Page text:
Letters to the Editor

Do we need bottled water?

Bottled water companies have come under attack from environmental groups during the drought.
Bottled water companies have come under attack from environmental groups during the drought. Sacramento Bee file

Re “Bottled water companies under fire amid drought” (Insight, May 15): Before castigating bottled water companies for using our precious water, we all should look in the mirror and ask ourselves if we really need all that bottled water. Before bottled water became ubiquitous, we seemed to be quite satisfied with tap water.

Cutting back the amount of bottled water that we apparently can’t live without would not be good for the water companies, but it would be win-win-win: water savings, decreased number of plastic bottles and a reduction in household expenses.

Gerald Mohlenbrok, Lincoln

Bottled water meets a need

Bottled water companies supply a demand. If the public did not want to have the convenience of bottled water to take to the kids’ soccer games, picnics, etc., there would be no bottled water companies.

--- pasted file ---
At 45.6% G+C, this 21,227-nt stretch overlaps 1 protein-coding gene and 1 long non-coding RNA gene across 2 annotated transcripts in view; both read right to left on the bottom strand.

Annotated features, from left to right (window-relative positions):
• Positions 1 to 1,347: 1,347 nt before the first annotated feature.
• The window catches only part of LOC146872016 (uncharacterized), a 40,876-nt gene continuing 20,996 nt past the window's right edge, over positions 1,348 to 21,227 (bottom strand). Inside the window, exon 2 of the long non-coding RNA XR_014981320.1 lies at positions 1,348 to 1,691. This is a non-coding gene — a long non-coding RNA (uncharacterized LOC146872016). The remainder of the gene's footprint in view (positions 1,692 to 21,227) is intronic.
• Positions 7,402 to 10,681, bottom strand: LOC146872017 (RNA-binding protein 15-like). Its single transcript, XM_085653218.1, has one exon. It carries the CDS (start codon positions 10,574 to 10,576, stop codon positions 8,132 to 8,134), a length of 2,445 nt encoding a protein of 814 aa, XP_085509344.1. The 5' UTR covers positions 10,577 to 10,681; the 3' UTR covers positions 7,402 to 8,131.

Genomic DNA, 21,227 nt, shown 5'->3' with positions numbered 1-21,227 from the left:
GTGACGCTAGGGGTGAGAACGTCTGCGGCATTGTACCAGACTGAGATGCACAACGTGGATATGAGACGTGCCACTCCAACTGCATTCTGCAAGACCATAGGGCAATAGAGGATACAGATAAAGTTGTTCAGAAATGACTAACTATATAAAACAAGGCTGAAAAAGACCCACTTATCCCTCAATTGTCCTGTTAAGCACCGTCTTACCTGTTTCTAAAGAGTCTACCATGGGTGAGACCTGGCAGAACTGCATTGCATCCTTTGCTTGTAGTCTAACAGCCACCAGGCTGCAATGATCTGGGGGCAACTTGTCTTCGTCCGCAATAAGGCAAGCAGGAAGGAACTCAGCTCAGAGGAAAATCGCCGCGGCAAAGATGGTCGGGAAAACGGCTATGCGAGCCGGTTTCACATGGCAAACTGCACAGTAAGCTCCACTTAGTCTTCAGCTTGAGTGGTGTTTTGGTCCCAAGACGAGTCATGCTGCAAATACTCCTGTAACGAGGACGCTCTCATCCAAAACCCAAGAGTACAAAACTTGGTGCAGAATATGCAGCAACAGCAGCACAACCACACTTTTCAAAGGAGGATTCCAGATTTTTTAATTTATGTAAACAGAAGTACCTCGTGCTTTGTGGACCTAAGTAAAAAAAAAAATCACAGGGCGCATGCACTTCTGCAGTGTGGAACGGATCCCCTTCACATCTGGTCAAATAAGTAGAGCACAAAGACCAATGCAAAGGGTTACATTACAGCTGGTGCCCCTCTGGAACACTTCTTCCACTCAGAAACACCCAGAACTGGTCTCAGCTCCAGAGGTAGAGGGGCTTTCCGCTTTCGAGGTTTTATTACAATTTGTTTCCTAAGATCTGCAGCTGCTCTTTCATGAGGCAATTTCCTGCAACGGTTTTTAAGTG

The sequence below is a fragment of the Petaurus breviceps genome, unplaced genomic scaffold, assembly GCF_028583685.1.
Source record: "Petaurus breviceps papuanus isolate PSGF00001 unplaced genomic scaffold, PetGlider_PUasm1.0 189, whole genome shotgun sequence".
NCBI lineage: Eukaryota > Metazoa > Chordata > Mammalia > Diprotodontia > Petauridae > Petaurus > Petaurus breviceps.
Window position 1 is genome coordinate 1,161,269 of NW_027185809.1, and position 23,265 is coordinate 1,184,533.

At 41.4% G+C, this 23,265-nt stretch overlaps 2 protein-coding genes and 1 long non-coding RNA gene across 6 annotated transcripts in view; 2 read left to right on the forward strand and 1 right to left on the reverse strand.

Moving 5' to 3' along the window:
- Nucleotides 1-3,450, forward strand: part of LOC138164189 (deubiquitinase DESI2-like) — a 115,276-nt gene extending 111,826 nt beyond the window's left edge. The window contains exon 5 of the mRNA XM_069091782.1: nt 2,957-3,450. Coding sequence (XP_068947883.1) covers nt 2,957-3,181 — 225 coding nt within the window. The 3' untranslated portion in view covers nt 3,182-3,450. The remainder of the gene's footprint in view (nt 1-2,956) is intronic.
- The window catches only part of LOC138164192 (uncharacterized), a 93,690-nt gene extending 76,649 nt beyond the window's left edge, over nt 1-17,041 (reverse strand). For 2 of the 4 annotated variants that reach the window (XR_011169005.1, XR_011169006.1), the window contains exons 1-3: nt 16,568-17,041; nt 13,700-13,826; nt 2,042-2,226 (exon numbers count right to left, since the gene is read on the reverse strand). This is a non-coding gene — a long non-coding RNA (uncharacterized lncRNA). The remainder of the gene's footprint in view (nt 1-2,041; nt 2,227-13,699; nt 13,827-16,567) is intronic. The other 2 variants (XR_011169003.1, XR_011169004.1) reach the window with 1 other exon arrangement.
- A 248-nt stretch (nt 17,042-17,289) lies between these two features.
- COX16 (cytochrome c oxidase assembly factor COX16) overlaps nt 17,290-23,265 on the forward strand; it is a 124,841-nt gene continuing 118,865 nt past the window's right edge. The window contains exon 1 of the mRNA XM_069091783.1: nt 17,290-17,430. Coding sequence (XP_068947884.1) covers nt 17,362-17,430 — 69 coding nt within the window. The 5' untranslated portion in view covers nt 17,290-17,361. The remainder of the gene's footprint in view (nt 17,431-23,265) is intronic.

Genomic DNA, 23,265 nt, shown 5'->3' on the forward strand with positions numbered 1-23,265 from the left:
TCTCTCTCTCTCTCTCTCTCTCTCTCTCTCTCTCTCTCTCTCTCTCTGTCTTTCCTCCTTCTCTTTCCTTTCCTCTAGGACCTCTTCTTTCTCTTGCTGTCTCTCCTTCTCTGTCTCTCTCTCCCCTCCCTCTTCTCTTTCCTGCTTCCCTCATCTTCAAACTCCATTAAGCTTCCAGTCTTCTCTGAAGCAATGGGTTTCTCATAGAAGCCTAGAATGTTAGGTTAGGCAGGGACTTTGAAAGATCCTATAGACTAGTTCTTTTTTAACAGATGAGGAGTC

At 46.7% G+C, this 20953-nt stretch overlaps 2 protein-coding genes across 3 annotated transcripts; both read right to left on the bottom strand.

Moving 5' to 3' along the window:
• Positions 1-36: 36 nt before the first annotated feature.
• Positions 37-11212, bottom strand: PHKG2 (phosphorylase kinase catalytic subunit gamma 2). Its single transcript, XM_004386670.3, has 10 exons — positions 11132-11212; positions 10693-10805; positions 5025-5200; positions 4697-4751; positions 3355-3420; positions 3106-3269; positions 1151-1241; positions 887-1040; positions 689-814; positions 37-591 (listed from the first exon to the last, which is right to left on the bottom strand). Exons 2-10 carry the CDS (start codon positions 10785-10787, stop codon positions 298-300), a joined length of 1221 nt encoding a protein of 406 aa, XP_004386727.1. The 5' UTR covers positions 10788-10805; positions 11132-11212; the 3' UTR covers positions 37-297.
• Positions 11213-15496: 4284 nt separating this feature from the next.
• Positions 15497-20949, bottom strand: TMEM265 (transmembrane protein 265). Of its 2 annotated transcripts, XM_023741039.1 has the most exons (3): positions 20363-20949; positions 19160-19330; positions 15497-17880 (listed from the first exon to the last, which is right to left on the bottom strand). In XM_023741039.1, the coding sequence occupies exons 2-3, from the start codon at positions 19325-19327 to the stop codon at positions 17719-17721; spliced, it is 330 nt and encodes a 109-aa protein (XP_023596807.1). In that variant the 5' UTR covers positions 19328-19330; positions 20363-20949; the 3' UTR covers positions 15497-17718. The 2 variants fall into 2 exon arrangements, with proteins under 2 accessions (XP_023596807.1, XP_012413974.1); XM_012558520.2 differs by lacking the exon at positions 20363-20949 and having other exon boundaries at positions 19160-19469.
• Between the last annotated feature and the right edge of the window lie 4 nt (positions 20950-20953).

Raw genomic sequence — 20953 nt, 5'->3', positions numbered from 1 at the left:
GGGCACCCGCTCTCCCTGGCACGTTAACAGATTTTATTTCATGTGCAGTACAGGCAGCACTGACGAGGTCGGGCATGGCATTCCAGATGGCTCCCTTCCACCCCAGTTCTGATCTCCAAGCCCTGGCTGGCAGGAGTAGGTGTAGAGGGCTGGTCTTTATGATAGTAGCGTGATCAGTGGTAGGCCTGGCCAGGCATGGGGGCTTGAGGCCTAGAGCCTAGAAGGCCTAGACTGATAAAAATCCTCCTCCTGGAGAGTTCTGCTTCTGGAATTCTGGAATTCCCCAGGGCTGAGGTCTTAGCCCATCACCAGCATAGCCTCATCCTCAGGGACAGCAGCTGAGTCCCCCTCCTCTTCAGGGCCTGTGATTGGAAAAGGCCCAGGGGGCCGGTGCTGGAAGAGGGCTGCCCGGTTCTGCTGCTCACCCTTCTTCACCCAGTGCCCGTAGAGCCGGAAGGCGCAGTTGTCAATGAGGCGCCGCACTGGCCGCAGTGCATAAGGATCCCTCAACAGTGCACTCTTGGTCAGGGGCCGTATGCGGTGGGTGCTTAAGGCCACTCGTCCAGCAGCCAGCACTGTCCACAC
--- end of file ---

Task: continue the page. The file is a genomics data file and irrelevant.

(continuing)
According to the Nestlé company, 80 percent of its bottled water is consumed in California. Therefore, the water is not wasted, just transported. So what if they make a profit; is that a crime?

I think the environmentalists need to find a real problem.

Dale Creasey, Fair Oaks

Another kind of Christianity

Re “U.S. has become less Christian, study finds” (Insight, May 13): The study about declining Christianity in the U.S. makes me sad. Conservative Christians have so taken over the message of Christianity that people equate it with a harsh, judgmental theology and mean-spirited, unsympathetic politics. And this is called “traditional Christianity”? How far it is from Christ’s message of love, forgiveness and social justice.

I belong to a progressive Christian church, which brings joy and meaning to my life. In my church, people explore spiritual ideas without fear of judgment or condemnation. I am sad that so many people will not even give Christianity a chance because they have a distorted vision of what it is and what it could be.

Marge Matoba, Davis

End aid to out-of-state students

Re “Aid for non-state students blasted” (Page 1A, May 14): I am upset about the University of California subsidizing out-of-state students. For the UC system to use our tax dollars for such a purpose is unconscionable. I hope the practice of giving financial support to out-of-state students will be discontinued.

Alan Moritz, Sacramento

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